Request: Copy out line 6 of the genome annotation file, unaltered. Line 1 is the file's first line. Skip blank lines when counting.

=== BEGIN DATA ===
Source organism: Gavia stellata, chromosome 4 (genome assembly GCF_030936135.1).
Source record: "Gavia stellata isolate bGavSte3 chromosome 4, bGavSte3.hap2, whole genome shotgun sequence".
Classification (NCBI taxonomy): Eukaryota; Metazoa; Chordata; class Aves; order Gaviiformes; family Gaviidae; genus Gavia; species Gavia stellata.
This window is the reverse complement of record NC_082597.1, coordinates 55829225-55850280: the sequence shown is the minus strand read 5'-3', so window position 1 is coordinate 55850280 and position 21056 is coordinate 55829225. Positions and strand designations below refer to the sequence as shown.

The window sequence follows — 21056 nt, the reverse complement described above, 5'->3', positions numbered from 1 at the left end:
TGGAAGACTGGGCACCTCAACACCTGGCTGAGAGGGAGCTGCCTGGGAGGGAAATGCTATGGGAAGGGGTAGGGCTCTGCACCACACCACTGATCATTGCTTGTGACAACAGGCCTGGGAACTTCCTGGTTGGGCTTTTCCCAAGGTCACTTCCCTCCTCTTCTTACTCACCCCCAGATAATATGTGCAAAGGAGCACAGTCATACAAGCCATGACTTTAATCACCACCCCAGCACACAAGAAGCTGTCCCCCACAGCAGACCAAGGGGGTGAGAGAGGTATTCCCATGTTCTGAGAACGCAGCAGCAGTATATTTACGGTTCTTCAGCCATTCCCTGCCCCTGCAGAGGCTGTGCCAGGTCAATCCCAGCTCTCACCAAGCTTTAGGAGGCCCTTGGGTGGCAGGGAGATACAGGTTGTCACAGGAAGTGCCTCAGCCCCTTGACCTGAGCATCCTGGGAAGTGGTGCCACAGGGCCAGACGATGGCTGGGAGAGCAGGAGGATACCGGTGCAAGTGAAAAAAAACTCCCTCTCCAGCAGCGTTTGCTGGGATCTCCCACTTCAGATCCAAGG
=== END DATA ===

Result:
TGGAAGACTGGGCACCTCAACACCTGGCTGAGAGGGAGCTGCCTGGGAGGGAAATGCTATGGGAAGGGGTAGGGCTCTGCACCACACCACTGATCATTGCTTGTGACAACAGGCCTGGGAACTTCCTGGTTGGGCTTTTCCCAAGGTCACTTCCCTCCTCTTCTTACTCACCCCCAGATAATATGTGCAAAGGAGCACAGTCATACAAGCCATGACTTTAATCACCACCCCAGCACACAAGAAGCTGTCCCCCACAGCAGACCAAGGGGGTGAGAGAGGTATTCCCATGTTCTGAGAACGCAGCAGCAGTATATTTACGGTTCTTCAGCCATTCCCTGCCCCTGCAGAGGCTGTGCCAGGTCAATCCCAGCTCTCACCAAGCTTTAGGAGGCCCTTGGGTGGCAGGGAGATACAGGTTGTCACAGGAAGTGCCTCAGCCCCTTGACCTGAGCATCCTGGGAAGTGGTGCCACAGGGCCAGACGATGGCTGGGAGAGCAGGAGGATACCGGTGCAAGTGAAAAAAAACTCCCTCTCCAGCAGCGTTTGCTGGGATCTCCCACTTCAGATCCAAGG